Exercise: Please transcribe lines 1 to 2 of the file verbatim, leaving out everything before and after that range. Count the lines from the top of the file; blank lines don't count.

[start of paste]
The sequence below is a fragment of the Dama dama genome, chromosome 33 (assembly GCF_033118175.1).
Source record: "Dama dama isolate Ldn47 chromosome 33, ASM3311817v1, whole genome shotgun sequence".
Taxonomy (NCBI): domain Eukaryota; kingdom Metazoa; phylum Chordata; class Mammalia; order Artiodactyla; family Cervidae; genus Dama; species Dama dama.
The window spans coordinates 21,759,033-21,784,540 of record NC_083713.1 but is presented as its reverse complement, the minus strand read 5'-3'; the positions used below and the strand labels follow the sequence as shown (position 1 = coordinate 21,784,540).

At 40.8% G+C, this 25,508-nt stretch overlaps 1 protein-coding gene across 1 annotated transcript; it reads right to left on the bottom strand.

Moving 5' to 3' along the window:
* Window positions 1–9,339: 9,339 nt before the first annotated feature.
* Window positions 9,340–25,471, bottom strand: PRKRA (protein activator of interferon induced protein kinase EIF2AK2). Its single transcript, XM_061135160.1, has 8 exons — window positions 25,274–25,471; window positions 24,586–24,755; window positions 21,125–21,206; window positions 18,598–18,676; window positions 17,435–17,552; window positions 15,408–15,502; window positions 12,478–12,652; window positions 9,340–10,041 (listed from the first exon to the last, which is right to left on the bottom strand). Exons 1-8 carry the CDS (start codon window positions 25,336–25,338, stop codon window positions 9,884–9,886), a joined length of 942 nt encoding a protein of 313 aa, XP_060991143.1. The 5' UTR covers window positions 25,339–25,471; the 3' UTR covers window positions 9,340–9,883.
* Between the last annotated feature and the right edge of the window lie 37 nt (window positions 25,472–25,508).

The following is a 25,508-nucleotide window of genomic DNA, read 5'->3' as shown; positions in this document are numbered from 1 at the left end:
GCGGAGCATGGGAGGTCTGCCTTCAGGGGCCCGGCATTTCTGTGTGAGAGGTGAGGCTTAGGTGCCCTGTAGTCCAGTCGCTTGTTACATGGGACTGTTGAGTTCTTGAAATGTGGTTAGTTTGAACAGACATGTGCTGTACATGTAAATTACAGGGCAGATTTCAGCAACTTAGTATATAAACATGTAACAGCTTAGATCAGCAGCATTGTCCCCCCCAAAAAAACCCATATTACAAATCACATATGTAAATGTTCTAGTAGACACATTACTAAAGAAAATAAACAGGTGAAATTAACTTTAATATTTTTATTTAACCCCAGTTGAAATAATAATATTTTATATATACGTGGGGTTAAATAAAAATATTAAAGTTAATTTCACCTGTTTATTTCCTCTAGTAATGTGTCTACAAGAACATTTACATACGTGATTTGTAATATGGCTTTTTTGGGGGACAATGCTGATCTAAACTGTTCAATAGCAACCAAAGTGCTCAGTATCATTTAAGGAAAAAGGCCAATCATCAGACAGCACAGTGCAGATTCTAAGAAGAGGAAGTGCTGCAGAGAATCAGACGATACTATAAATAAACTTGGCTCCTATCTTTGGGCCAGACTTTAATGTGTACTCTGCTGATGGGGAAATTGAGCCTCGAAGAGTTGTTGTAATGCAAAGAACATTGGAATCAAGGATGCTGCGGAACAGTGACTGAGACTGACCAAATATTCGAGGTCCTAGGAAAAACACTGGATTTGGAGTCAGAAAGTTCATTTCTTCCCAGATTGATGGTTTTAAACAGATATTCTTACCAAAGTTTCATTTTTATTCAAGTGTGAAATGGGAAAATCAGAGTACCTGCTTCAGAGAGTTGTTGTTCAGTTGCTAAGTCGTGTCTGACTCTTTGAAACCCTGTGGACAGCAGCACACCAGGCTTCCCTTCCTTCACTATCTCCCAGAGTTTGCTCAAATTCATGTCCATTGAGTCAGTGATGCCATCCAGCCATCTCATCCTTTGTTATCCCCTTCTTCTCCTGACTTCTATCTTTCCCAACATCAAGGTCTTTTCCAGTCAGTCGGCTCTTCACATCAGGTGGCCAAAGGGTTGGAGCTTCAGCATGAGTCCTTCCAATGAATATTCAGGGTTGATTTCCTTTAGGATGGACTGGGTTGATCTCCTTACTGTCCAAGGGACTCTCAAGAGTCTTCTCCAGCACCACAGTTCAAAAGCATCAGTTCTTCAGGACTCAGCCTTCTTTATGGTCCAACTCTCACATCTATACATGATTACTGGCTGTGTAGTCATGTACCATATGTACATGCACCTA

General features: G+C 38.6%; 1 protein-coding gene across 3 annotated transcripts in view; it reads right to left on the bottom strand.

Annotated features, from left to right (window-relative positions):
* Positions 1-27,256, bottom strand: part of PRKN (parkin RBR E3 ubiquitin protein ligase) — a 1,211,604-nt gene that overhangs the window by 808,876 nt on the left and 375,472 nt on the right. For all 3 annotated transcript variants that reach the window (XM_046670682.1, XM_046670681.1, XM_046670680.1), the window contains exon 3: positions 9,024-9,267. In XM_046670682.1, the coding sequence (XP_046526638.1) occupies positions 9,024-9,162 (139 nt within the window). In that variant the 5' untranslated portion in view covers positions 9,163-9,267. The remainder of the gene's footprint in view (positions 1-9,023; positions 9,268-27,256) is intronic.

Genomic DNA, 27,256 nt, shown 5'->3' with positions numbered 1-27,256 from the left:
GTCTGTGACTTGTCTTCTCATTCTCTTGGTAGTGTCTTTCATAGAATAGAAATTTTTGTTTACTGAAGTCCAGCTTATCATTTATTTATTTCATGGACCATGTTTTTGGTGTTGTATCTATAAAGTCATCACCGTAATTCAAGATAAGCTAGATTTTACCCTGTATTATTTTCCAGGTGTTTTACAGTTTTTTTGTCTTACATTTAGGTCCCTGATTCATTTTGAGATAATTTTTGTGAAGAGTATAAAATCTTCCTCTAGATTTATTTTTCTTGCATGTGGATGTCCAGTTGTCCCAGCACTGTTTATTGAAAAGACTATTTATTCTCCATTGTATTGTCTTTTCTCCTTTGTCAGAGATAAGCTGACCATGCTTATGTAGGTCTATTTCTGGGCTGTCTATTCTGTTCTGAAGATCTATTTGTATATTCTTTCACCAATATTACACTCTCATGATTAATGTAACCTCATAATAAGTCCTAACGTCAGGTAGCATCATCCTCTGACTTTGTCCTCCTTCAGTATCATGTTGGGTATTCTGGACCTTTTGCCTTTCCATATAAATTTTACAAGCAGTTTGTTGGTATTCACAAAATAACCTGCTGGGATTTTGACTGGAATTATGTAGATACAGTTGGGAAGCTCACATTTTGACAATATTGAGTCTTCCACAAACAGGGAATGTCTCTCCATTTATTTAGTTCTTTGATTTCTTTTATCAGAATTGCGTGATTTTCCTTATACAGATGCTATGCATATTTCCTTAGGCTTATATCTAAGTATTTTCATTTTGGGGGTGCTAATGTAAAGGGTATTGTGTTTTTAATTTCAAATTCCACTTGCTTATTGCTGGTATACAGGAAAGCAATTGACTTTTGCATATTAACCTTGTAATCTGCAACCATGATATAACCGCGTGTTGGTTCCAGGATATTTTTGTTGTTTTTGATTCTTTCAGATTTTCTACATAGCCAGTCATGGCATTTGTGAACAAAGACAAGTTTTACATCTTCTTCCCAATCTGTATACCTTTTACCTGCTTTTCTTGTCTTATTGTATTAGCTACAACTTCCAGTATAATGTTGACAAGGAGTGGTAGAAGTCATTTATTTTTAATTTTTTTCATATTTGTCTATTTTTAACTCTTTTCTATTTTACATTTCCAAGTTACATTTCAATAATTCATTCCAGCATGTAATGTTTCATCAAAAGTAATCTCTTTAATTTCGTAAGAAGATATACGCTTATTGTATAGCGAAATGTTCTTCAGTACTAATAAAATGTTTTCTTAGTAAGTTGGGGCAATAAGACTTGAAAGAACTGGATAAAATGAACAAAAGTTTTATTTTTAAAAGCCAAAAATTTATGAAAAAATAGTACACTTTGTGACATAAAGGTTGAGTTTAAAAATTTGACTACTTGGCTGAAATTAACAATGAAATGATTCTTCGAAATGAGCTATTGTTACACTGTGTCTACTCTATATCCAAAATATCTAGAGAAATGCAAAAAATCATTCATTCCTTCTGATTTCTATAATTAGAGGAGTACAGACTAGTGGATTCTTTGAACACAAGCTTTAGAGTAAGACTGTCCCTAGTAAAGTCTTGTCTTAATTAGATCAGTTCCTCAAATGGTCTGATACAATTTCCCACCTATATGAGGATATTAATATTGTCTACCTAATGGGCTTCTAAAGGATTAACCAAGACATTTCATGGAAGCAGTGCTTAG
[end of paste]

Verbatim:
The sequence below is a fragment of the Dama dama genome, chromosome 33 (assembly GCF_033118175.1).
Source record: "Dama dama isolate Ldn47 chromosome 33, ASM3311817v1, whole genome shotgun sequence".